Last month the Stem system saved 20 percent of the demand charge portion of my electric bill, which came out to about 9 percent savings off my total bill. The demand charges are the hardest part to address, since energy efficiency investments typically don’t have any effect on it. Stem runs in the background and allows us to tackle demand charges without changing the way we run the building. Stem’s software also helps in addressing these charges. It provides both predicted and real time—by the second—visibility so I can now see when a peak is coming up for the day, and precisely when it’s happening.

5.    Were you/Stem able to take advantage of any utility incentives as part of the installation?
The Stem system is part of California’s Self-Generation Incentive Program that covers a portion of the system cost. Stem handles all of the paperwork, from application to filing, and included this incentive in the cost of the system.

6.    Any advice you might offer to anyone thinking about getting this type of system?
The Stem system was a simple way to decrease my demand costs and lower operational costs for the hotel. The system runs in the background and doesn’t require me to change anything about my operations. Stem was great and took care of the entire installation process.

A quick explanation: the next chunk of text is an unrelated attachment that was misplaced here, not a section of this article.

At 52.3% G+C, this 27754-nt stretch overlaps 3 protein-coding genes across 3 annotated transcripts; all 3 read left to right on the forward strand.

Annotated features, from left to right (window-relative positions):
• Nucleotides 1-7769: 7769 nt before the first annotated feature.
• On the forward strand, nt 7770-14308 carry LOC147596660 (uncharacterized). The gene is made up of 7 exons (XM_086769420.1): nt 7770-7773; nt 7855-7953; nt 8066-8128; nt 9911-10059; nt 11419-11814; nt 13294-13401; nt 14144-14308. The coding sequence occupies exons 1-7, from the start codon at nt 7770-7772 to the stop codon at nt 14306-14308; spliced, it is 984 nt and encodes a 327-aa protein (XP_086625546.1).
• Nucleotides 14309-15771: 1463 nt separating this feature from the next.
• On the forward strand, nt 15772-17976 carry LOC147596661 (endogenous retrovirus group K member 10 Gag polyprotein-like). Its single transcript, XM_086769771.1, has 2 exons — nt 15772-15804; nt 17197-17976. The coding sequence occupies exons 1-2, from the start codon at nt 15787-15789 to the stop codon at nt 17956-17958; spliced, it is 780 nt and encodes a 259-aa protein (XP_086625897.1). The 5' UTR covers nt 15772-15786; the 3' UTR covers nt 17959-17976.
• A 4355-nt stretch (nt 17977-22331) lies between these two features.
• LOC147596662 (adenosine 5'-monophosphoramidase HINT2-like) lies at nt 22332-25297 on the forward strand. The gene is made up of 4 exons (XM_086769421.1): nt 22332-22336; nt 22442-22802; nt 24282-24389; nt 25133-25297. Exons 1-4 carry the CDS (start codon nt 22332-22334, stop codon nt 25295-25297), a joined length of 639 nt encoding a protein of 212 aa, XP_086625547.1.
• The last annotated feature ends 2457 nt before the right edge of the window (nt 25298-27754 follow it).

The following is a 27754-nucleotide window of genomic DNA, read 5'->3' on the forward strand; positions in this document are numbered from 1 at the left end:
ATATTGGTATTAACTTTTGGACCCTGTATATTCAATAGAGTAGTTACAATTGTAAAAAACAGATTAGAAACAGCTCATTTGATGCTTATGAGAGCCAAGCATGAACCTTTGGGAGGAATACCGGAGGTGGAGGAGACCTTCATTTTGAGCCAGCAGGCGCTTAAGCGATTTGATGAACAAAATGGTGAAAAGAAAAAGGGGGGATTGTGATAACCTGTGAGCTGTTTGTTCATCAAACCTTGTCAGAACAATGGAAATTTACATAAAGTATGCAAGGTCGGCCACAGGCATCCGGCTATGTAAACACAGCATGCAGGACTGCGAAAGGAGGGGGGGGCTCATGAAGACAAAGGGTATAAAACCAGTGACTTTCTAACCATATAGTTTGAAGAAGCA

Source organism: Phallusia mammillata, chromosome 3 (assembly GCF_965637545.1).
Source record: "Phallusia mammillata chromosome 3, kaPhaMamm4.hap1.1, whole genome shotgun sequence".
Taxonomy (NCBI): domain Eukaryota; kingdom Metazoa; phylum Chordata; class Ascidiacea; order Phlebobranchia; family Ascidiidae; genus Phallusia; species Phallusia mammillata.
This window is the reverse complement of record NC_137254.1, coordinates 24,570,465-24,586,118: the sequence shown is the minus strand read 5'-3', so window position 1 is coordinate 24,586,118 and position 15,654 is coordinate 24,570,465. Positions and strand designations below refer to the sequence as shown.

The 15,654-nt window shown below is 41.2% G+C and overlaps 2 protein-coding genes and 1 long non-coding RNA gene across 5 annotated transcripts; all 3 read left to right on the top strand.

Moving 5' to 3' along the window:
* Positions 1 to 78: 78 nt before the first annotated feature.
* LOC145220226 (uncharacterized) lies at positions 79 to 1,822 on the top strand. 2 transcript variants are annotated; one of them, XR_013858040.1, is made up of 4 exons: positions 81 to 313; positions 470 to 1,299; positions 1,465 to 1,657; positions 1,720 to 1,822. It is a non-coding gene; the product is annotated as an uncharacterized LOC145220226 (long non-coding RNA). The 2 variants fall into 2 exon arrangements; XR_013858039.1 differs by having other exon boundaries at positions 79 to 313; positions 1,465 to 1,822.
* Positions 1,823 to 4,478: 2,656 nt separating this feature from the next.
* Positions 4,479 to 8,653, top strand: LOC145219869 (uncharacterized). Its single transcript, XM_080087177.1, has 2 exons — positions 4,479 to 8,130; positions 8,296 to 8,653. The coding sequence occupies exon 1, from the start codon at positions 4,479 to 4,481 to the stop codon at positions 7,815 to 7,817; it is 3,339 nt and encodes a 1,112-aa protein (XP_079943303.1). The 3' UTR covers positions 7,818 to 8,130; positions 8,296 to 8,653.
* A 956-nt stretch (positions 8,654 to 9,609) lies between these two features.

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A Slight Decline in Number of State, Regional, City Green Lodging Certification Programs

by Glenn Hasek July 22, 2015 06:34

Since its founding nine years ago, Green Lodging News has kept track of the status of the many green lodging certification programs in the United States at the state, regional and local levels. As of our last update there were 27 states, two regions, and four cities with some type of green lodging or green business certification program. I just conducted a check of our list and three programs have been removed. The Hocking Hills region of Ohio no longer keeps a list. Since losing the person in charge of its program, the New Hampshire Lodging & Restaurant Assn. has stopped its certifications. And, after much searching and calling, I can no longer find any evidence of the Michigan Green Lodging program. So, as of today, there are now 25 states, one region, and four cities with some type of green lodging or green business certification program.

Certification programs have always been a challenge to fund and manage. It is disappointing to see some of the programs fade away. Done right, state, regional or city programs can be highly beneficial in helping owners and operators to green up their operations. They can also help direct eco-minded travelers to green places to stay.